Matrix metalloproteinase (MMP) 1 and MMP3 are enzymes that degrade the extracellular matrix and have been implicated to play an important role in cancer development. Many studies have been carried out on the association between polymorphisms of MMP1 -1607 1G>2G and MMP3 -1171 5A>6A and cancer risk. However, results from these studies remain inconclusive. Here, we performed a meta-analysis of >38 000 subjects to better assess the purported associations. For MMP1, -1607 2G/2G genotype carriers were found to have an increased risk of colorectal cancer [2G/2G versus 2G/1G + 1G/1G, odds ratio (OR) = 1.48, 95% confidence interval (CI) (1.26-1.74), Pheterogeneity = 0.066, I2 = 49.3%], head and neck cancer [2G/2G versus 2G/1G + 1G/1G, OR = 1.61, 95% CI (1.26-2.07), Pheterogeneity = 0.002, I2 = 64.7%] and renal cancer [2G/2G versus 2G/1G + 1G/1G, OR = 1.82, 95% CI (1.38-2.39), Pheterogeneity = 0.589, I2 = 0.0%] risk. For MMP3, no association was found between -1171 5A>6A polymorphism and cancer risk in the overall group [6A versus 5A, OR = 1.00, 95% CI (0.95-1.05), Pheterogeneity = 0.124, I 2 = 24.9%] and individual cancer subgroups, but stratified analysis by smoking status showed that this polymorphism had different effects on smokers and non-smokers under recessive genetic model. In summary, our study suggests that MMP1 -1607 2G may be associated with an increased cancer risk for certain types of cancers, MMP3 -1171 5A>6A may not be a major risk factor for cancer, but it may be modified by certain environmental factors. Future studies with larger sample sizes are warranted to further evaluate these associations in more detail.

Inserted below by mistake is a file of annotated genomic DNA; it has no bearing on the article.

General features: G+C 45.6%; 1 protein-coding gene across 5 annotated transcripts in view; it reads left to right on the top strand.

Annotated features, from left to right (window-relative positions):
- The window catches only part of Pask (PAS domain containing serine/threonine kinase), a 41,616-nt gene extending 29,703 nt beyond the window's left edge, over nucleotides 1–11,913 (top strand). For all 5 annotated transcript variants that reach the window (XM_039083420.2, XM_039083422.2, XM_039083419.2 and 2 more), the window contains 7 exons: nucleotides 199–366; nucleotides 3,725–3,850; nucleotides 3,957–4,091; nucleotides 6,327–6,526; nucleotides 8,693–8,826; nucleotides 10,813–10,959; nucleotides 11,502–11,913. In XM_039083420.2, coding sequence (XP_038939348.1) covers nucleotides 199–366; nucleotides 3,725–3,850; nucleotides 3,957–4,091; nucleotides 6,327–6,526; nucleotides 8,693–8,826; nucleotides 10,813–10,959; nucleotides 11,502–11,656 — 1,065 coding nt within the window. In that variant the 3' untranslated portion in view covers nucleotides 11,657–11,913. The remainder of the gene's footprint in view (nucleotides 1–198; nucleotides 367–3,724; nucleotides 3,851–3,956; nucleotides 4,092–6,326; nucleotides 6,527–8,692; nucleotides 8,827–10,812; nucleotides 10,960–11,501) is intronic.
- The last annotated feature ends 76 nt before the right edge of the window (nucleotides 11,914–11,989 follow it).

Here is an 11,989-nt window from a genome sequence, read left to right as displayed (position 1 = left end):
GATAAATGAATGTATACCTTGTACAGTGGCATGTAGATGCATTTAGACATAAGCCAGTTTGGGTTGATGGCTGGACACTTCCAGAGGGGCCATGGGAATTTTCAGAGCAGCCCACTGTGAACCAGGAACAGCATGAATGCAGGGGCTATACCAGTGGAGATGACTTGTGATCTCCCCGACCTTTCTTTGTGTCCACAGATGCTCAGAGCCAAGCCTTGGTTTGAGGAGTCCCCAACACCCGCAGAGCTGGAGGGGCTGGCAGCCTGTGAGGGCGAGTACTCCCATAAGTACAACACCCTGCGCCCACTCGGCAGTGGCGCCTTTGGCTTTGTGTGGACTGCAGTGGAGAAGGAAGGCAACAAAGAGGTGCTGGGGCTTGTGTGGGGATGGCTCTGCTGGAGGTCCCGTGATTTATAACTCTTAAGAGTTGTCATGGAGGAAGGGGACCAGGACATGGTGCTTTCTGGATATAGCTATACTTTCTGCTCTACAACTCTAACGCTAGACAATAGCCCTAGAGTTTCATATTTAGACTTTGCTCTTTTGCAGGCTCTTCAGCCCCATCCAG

ASJC Scopus subject areas
- Health, Toxicology and Mutagenesis